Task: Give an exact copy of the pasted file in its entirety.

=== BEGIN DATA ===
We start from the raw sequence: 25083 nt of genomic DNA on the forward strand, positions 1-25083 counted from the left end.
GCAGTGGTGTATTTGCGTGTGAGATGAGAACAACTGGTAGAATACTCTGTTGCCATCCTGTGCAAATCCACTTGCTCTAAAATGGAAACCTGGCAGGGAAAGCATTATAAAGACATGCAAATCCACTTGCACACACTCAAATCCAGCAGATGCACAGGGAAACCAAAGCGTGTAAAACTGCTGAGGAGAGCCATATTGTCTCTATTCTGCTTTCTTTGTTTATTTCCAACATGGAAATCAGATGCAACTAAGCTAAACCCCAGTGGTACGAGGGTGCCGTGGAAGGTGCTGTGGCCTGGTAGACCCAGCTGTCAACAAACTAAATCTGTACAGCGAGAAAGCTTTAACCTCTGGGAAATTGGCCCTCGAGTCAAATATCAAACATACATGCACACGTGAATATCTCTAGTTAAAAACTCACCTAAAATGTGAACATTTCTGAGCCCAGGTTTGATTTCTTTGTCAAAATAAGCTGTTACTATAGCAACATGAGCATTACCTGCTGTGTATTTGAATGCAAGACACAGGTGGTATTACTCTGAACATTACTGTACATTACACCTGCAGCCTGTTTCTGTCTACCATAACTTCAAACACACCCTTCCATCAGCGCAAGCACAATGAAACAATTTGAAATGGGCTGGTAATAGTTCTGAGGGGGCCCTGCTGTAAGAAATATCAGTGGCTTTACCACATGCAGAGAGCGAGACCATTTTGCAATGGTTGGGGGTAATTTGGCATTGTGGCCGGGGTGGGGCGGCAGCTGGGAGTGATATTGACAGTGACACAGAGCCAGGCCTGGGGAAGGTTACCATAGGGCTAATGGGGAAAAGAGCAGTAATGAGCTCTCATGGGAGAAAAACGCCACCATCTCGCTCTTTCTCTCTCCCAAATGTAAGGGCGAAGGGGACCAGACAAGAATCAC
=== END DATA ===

We start from the raw sequence: 25083 nt of genomic DNA on the forward strand, positions 1-25083 counted from the left end.
GCAGTGGTGTATTTGCGTGTGAGATGAGAACAACTGGTAGAATACTCTGTTGCCATCCTGTGCAAATCCACTTGCTCTAAAATGGAAACCTGGCAGGGAAAGCATTATAAAGACATGCAAATCCACTTGCACACACTCAAATCCAGCAGATGCACAGGGAAACCAAAGCGTGTAAAACTGCTGAGGAGAGCCATATTGTCTCTATTCTGCTTTCTTTGTTTATTTCCAACATGGAAATCAGATGCAACTAAGCTAAACCCCAGTGGTACGAGGGTGCCGTGGAAGGTGCTGTGGCCTGGTAGACCCAGCTGTCAACAAACTAAATCTGTACAGCGAGAAAGCTTTAACCTCTGGGAAATTGGCCCTCGAGTCAAATATCAAACATACATGCACACGTGAATATCTCTAGTTAAAAACTCACCTAAAATGTGAACATTTCTGAGCCCAGGTTTGATTTCTTTGTCAAAATAAGCTGTTACTATAGCAACATGAGCATTACCTGCTGTGTATTTGAATGCAAGACACAGGTGGTATTACTCTGAACATTACTGTACATTACACCTGCAGCCTGTTTCTGTCTACCATAACTTCAAACACACCCTTCCATCAGCGCAAGCACAATGAAACAATTTGAAATGGGCTGGTAATAGTTCTGAGGGGGCCCTGCTGTAAGAAATATCAGTGGCTTTACCACATGCAGAGAGCGAGACCATTTTGCAATGGTTGGGGGTAATTTGGCATTGTGGCCGGGGTGGGGCGGCAGCTGGGAGTGATATTGACAGTGACACAGAGCCAGGCCTGGGGAAGGTTACCATAGGGCTAATGGGGAAAAGAGCAGTAATGAGCTCTCATGGGAGAAAAACGCCACCATCTCGCTCTTTCTCTCTCCCAAATGTAAGGGCGAAGGGGACCAGACAAGAATCAC